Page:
I, robot: The man behind the Google phone

With battle lines being drawn in the smartphone market, Google is placing its bets in the hands of Andy Rubin.

MOUNTAIN VIEW, Calif.-- A retinal scanner emitting a blue glow monitors the entrance to Andy Rubin's home in the foothills overlooking Silicon Valley. If the scanner recognizes you, the door unlocks automatically. (The system makes it easier to deal with former girlfriends, Rubin likes to joke. No messy scenes retrieving keys--it's just a simple database update.)

Those forced to use the doorbell are greeted with another technological marvel: a robotic arm inside the glass foyer grips a mallet and then strikes a large gong. Although Rubin won't reveal its cost, it may be one of the world's most expensive doorbells.

"It's not about the cost," said Zarko Draganic, a former colleague of Rubin's at Apple. "It's the classic Rubin thing: You do it for the sake of doing it and because it's cool, and as a result there's a childlike innocence about it."

Rubin is one of the primary architects behind another product that also smacks of potential uber-coolness--the Google phone. As Google's "director of mobile platforms," Rubin oversees dozens of engineers who are developing the software at the company's sprawling campus here. The software embodies the promise of extending Google's reach at a time when cell phones allow consumers to increasingly untether themselves from their desktop computers, as well as the threat that greater digital mobility poses to Google's domination of Internet search.

The Google phone--which, according to several reports, will be made by Google partners and will be available by the middle of 2008--is likely to provide a stark contrast to the approaches of both Apple and Microsoft to the growing market for smartphones. Google, according to several people with direct knowledge of its efforts, will give away its software to hand-set makers and then use the Google phone's openness as an invitation for software developers and content distributors to design applications for it.

If the effort succeeds, it will be the most drastic challenge to date of the assertion by Microsoft--the godfather of the desktop PC--that Google and other members of the so-called open-source world can imitate but not innovate.

And as the cell phone morphs further into a mobile personal computer, a new software standard is likely taking shape. Whoever takes the lead in this market may become a technological gatekeeper wielding the same power, and reaping the same profits, that Microsoft does through its Windows operating system.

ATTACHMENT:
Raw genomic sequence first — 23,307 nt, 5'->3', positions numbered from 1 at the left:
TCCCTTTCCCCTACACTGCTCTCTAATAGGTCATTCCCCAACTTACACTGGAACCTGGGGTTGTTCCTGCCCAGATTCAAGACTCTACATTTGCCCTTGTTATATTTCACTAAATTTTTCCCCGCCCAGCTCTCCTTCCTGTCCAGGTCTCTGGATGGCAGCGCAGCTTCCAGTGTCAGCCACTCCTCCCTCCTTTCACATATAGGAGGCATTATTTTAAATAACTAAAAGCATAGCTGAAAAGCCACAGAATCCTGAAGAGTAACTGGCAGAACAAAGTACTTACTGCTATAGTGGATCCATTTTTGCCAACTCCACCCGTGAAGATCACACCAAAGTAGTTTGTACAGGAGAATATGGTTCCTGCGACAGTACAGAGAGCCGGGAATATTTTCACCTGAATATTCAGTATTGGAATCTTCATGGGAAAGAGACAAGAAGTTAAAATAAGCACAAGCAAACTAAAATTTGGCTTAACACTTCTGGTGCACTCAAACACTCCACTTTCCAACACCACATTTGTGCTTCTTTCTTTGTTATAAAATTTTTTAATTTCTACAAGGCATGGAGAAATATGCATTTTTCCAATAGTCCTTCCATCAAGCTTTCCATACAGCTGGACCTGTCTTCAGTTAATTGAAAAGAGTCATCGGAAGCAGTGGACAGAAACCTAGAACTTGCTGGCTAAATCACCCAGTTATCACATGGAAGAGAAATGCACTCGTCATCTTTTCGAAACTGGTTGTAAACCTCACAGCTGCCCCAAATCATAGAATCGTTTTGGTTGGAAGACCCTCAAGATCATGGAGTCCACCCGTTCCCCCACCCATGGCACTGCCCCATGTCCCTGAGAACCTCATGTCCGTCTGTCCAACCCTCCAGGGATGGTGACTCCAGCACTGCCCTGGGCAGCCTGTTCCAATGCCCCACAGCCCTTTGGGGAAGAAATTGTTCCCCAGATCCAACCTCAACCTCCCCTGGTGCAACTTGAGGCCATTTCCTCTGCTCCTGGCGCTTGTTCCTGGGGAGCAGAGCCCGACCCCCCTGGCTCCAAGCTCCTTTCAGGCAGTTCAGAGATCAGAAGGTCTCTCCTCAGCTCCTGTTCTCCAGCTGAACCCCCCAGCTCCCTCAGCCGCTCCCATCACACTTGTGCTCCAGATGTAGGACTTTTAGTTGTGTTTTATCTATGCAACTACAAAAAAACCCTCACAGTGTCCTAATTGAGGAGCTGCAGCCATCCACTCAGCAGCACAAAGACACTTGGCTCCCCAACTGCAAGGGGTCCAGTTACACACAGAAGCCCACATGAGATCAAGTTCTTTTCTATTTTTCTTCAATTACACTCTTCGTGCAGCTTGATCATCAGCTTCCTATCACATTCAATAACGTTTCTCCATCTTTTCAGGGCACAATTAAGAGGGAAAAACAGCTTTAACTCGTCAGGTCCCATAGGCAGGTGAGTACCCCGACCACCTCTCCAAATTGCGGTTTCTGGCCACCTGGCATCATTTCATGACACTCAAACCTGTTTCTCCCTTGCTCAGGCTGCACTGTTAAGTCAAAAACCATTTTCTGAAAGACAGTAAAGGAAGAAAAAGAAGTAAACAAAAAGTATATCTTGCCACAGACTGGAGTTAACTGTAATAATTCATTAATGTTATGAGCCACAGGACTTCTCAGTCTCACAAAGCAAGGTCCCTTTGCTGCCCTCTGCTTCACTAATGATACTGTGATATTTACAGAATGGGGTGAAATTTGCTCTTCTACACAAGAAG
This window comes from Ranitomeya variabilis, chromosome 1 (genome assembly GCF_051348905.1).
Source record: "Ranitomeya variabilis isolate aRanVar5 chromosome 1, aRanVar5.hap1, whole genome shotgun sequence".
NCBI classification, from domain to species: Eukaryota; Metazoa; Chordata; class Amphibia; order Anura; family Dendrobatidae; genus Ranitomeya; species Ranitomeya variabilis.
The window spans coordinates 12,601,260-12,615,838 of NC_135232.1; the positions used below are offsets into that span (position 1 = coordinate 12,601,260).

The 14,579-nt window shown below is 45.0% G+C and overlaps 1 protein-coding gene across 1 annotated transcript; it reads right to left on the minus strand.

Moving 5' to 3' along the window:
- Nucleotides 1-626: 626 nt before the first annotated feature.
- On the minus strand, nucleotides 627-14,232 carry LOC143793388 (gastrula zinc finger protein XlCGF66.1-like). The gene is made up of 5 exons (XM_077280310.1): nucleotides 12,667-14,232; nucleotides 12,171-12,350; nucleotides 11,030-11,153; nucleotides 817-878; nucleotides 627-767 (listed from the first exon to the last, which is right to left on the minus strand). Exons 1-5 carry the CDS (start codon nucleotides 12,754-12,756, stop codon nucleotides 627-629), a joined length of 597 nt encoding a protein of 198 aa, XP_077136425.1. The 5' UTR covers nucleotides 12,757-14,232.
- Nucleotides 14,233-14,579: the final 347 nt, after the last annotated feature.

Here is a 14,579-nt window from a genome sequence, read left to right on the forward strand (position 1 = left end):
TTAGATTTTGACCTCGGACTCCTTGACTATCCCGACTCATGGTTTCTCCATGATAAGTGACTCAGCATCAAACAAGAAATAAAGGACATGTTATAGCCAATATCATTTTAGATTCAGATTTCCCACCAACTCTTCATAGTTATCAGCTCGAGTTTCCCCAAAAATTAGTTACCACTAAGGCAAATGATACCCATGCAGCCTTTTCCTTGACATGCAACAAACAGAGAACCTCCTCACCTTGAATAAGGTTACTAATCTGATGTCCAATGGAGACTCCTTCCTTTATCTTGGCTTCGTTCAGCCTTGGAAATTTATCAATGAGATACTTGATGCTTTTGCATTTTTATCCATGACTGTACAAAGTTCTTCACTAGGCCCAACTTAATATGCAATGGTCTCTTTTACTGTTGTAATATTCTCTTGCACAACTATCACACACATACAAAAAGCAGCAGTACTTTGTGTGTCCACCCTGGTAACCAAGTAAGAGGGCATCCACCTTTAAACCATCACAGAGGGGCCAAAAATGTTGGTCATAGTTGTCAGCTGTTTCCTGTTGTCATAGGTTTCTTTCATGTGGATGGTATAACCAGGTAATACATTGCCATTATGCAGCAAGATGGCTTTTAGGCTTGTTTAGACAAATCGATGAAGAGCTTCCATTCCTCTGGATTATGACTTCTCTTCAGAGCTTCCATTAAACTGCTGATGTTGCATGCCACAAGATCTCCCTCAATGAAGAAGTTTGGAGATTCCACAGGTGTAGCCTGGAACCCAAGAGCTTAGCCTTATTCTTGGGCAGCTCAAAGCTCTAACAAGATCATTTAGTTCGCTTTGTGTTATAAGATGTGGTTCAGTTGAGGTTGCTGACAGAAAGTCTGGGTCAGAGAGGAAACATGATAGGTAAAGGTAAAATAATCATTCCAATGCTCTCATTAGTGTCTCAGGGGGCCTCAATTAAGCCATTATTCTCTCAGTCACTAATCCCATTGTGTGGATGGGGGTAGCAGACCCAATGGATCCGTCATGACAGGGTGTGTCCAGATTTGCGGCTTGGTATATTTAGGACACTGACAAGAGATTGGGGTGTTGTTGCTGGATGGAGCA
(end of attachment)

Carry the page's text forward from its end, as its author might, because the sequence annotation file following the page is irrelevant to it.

As the industry shifts, Google doesn't want to fall behind, and the Google phone reflects its bid to remain at the center of things. It plans to do that, industry executives said, by offering free mobile software and then presumably cashing in by providing a menu of services linked to those products, like e-mail, photos, news and other services.

"Instead of making money on software, you have someone who is saying they're trying to make their money on services," said Michael Kleeman, a technology strategist at the California Institute for Telecommunications and Information Technology at the University of California at San Diego. "The interesting question is whether the carriers will authorize the Google hand-sets on their networks."

All of these developments and uncertainties underscore why visitors to Rubin's office here get an immediate sense of his project's importance for Google. Large signs in the corridors leading to his laboratory warn that only employees are allowed to pass.

The company refuses to comment on the Google phone, but Rubin's responsibilities, as well as recent leaks from the as-yet-unannounced alliance that Google is building to develop the software, indicate that the company plans to do more than merely develop an operating system for cellular phones: it plans to muscle its way into the center of the business at a time when people worldwide are searching the Web from just about anywhere they happen to be.

Consumers are using smartphones to find directions, meet their friends and locate nearby stores, restaurants and movie theaters. That simple business and cultural shift has touched off an information-age gold rush, as Google, its search competitors, hand-set makers and cell phone operators all try to stake their claims to the mobile Web.

Already this year, Apple has redefined what people expect from a cell phone by introducing the , just as it did previously with its Macintosh computer. Microsoft is making progress as well, projecting that 20 million phones will be sold with its Windows Mobile software next year. Nokia, Palm, Research in Motion and a number of other hand-set makers are fashioning ever more datacentric phones.

With these battle lines drawn, Google is placing its mobile bets in the hands of Rubin, 44, an engineer who has proved adept at designing the highly integrated hardware and software ensembles that are the hallmarks of Silicon Valley companies.

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